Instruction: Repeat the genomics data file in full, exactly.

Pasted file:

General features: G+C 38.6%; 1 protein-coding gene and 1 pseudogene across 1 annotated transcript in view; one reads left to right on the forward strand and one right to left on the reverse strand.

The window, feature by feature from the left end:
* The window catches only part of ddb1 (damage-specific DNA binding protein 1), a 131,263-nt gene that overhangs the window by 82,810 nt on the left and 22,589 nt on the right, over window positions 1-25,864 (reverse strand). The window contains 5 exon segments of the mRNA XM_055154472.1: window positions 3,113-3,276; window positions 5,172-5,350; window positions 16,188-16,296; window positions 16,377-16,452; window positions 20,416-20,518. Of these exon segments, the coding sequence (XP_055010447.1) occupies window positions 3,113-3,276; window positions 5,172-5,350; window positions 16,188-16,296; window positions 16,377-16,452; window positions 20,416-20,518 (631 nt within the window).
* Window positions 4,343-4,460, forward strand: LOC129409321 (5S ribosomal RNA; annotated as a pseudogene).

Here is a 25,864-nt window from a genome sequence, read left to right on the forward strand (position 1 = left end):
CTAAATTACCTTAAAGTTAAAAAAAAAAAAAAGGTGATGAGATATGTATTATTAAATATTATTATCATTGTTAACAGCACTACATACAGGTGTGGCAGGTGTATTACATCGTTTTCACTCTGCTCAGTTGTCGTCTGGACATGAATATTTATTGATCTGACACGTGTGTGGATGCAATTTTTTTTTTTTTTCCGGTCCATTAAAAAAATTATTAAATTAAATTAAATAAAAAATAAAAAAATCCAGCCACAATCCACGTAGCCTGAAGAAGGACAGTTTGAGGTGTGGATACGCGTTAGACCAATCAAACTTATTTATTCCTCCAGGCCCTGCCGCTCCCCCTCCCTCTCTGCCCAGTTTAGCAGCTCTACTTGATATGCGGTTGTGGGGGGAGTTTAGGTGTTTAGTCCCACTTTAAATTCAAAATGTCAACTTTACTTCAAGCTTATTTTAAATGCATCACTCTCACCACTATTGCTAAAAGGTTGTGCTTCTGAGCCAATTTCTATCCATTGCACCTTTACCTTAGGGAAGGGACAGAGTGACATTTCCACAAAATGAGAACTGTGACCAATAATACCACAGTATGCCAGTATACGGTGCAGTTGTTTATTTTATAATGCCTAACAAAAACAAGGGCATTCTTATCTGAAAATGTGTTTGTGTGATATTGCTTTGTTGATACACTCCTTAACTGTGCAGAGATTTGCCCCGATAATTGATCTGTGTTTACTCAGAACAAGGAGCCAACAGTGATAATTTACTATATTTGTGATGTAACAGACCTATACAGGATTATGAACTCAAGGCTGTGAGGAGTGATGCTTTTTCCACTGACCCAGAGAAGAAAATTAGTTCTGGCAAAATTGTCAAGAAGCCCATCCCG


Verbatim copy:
General features: G+C 38.6%; 1 protein-coding gene and 1 pseudogene across 1 annotated transcript in view; one reads left to right on the forward strand and one right to left on the reverse strand.

The window, feature by feature from the left end:
* The window catches only part of ddb1 (damage-specific DNA binding protein 1), a 131,263-nt gene that overhangs the window by 82,810 nt on the left and 22,589 nt on the right, over window positions 1-25,864 (reverse strand). The window contains 5 exon segments of the mRNA XM_055154472.1: window positions 3,113-3,276; window positions 5,172-5,350; window positions 16,188-16,296; window positions 16,377-16,452; window positions 20,416-20,518. Of these exon segments, the coding sequence (XP_055010447.1) occupies window positions 3,113-3,276; window positions 5,172-5,350; window positions 16,188-16,296; window positions 16,377-16,452; window positions 20,416-20,518 (631 nt within the window).
* Window positions 4,343-4,460, forward strand: LOC129409321 (5S ribosomal RNA; annotated as a pseudogene).

Here is a 25,864-nt window from a genome sequence, read left to right on the forward strand (position 1 = left end):
CTAAATTACCTTAAAGTTAAAAAAAAAAAAAAGGTGATGAGATATGTATTATTAAATATTATTATCATTGTTAACAGCACTACATACAGGTGTGGCAGGTGTATTACATCGTTTTCACTCTGCTCAGTTGTCGTCTGGACATGAATATTTATTGATCTGACACGTGTGTGGATGCAATTTTTTTTTTTTTTCCGGTCCATTAAAAAAATTATTAAATTAAATTAAATAAAAAATAAAAAAATCCAGCCACAATCCACGTAGCCTGAAGAAGGACAGTTTGAGGTGTGGATACGCGTTAGACCAATCAAACTTATTTATTCCTCCAGGCCCTGCCGCTCCCCCTCCCTCTCTGCCCAGTTTAGCAGCTCTACTTGATATGCGGTTGTGGGGGGAGTTTAGGTGTTTAGTCCCACTTTAAATTCAAAATGTCAACTTTACTTCAAGCTTATTTTAAATGCATCACTCTCACCACTATTGCTAAAAGGTTGTGCTTCTGAGCCAATTTCTATCCATTGCACCTTTACCTTAGGGAAGGGACAGAGTGACATTTCCACAAAATGAGAACTGTGACCAATAATACCACAGTATGCCAGTATACGGTGCAGTTGTTTATTTTATAATGCCTAACAAAAACAAGGGCATTCTTATCTGAAAATGTGTTTGTGTGATATTGCTTTGTTGATACACTCCTTAACTGTGCAGAGATTTGCCCCGATAATTGATCTGTGTTTACTCAGAACAAGGAGCCAACAGTGATAATTTACTATATTTGTGATGTAACAGACCTATACAGGATTATGAACTCAAGGCTGTGAGGAGTGATGCTTTTTCCACTGACCCAGAGAAGAAAATTAGTTCTGGCAAAATTGTCAAGAAGCCCATCCCG